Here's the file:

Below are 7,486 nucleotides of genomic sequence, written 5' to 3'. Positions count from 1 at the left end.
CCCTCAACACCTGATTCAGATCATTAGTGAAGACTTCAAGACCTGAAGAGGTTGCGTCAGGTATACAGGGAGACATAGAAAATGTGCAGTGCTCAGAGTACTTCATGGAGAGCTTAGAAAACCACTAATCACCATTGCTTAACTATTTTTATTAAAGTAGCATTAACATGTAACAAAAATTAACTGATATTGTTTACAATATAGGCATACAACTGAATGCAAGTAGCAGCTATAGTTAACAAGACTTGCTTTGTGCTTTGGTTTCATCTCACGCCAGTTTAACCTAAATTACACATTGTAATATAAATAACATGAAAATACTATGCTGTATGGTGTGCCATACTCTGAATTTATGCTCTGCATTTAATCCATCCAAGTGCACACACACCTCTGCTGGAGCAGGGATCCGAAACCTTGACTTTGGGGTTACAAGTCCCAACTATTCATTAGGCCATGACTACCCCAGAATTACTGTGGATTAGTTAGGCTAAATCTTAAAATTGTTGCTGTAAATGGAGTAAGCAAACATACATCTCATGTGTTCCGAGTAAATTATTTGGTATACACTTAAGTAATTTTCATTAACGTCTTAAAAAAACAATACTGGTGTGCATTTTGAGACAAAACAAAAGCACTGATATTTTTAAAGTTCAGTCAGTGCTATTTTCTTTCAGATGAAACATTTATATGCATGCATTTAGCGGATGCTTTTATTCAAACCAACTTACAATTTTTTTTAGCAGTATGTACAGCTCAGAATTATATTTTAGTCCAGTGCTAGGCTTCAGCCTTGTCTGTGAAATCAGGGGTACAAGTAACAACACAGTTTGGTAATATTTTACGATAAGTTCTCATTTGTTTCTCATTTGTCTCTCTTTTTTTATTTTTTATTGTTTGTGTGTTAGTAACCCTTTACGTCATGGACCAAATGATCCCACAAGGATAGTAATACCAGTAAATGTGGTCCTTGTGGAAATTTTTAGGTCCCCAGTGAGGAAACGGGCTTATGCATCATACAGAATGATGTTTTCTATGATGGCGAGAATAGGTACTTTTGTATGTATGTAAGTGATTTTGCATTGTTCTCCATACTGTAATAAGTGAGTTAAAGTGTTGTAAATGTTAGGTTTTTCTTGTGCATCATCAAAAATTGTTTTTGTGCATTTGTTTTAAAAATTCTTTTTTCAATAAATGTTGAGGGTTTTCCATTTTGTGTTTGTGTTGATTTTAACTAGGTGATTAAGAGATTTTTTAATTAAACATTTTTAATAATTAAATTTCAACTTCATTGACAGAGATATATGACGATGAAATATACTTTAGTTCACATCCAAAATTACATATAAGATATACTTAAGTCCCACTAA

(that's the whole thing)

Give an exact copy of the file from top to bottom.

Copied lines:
Below are 7,486 nucleotides of genomic sequence, written 5' to 3'. Positions count from 1 at the left end.
CCCTCAACACCTGATTCAGATCATTAGTGAAGACTTCAAGACCTGAAGAGGTTGCGTCAGGTATACAGGGAGACATAGAAAATGTGCAGTGCTCAGAGTACTTCATGGAGAGCTTAGAAAACCACTAATCACCATTGCTTAACTATTTTTATTAAAGTAGCATTAACATGTAACAAAAATTAACTGATATTGTTTACAATATAGGCATACAACTGAATGCAAGTAGCAGCTATAGTTAACAAGACTTGCTTTGTGCTTTGGTTTCATCTCACGCCAGTTTAACCTAAATTACACATTGTAATATAAATAACATGAAAATACTATGCTGTATGGTGTGCCATACTCTGAATTTATGCTCTGCATTTAATCCATCCAAGTGCACACACACCTCTGCTGGAGCAGGGATCCGAAACCTTGACTTTGGGGTTACAAGTCCCAACTATTCATTAGGCCATGACTACCCCAGAATTACTGTGGATTAGTTAGGCTAAATCTTAAAATTGTTGCTGTAAATGGAGTAAGCAAACATACATCTCATGTGTTCCGAGTAAATTATTTGGTATACACTTAAGTAATTTTCATTAACGTCTTAAAAAAACAATACTGGTGTGCATTTTGAGACAAAACAAAAGCACTGATATTTTTAAAGTTCAGTCAGTGCTATTTTCTTTCAGATGAAACATTTATATGCATGCATTTAGCGGATGCTTTTATTCAAACCAACTTACAATTTTTTTTAGCAGTATGTACAGCTCAGAATTATATTTTAGTCCAGTGCTAGGCTTCAGCCTTGTCTGTGAAATCAGGGGTACAAGTAACAACACAGTTTGGTAATATTTTACGATAAGTTCTCATTTGTTTCTCATTTGTCTCTCTTTTTTTATTTTTTATTGTTTGTGTGTTAGTAACCCTTTACGTCATGGACCAAATGATCCCACAAGGATAGTAATACCAGTAAATGTGGTCCTTGTGGAAATTTTTAGGTCCCCAGTGAGGAAACGGGCTTATGCATCATACAGAATGATGTTTTCTATGATGGCGAGAATAGGTACTTTTGTATGTATGTAAGTGATTTTGCATTGTTCTCCATACTGTAATAAGTGAGTTAAAGTGTTGTAAATGTTAGGTTTTTCTTGTGCATCATCAAAAATTGTTTTTGTGCATTTGTTTTAAAAATTCTTTTTTCAATAAATGTTGAGGGTTTTCCATTTTGTGTTTGTGTTGATTTTAACTAGGTGATTAAGAGATTTTTTAATTAAACATTTTTAATAATTAAATTTCAACTTCATTGACAGAGATATATGACGATGAAATATACTTTAGTTCACATCCAAAATTACATATAAGATATACTTAAGTCCCACTAA